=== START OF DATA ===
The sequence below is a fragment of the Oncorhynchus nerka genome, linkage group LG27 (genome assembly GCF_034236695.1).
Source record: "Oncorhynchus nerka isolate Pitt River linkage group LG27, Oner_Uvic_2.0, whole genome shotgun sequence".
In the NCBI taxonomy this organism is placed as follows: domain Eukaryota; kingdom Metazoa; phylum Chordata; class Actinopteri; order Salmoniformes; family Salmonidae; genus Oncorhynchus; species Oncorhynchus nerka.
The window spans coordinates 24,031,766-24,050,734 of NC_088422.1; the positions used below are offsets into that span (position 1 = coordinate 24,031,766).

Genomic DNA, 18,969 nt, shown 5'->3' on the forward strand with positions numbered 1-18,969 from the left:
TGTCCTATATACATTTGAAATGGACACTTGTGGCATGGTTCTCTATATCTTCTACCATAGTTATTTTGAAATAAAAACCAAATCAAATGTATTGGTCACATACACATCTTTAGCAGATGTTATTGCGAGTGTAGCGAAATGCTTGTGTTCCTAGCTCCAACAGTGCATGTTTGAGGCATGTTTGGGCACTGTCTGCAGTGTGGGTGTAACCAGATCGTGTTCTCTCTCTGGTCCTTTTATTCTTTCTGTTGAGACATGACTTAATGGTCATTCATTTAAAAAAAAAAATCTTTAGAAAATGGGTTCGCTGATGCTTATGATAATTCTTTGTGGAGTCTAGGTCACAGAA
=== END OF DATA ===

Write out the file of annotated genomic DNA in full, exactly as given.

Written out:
The sequence below is a fragment of the Oncorhynchus nerka genome, linkage group LG27 (genome assembly GCF_034236695.1).
Source record: "Oncorhynchus nerka isolate Pitt River linkage group LG27, Oner_Uvic_2.0, whole genome shotgun sequence".
In the NCBI taxonomy this organism is placed as follows: domain Eukaryota; kingdom Metazoa; phylum Chordata; class Actinopteri; order Salmoniformes; family Salmonidae; genus Oncorhynchus; species Oncorhynchus nerka.
The window spans coordinates 24,031,766-24,050,734 of NC_088422.1; the positions used below are offsets into that span (position 1 = coordinate 24,031,766).

Genomic DNA, 18,969 nt, shown 5'->3' on the forward strand with positions numbered 1-18,969 from the left:
TGTCCTATATACATTTGAAATGGACACTTGTGGCATGGTTCTCTATATCTTCTACCATAGTTATTTTGAAATAAAAACCAAATCAAATGTATTGGTCACATACACATCTTTAGCAGATGTTATTGCGAGTGTAGCGAAATGCTTGTGTTCCTAGCTCCAACAGTGCATGTTTGAGGCATGTTTGGGCACTGTCTGCAGTGTGGGTGTAACCAGATCGTGTTCTCTCTCTGGTCCTTTTATTCTTTCTGTTGAGACATGACTTAATGGTCATTCATTTAAAAAAAAAAATCTTTAGAAAATGGGTTCGCTGATGCTTATGATAATTCTTTGTGGAGTCTAGGTCACAGAA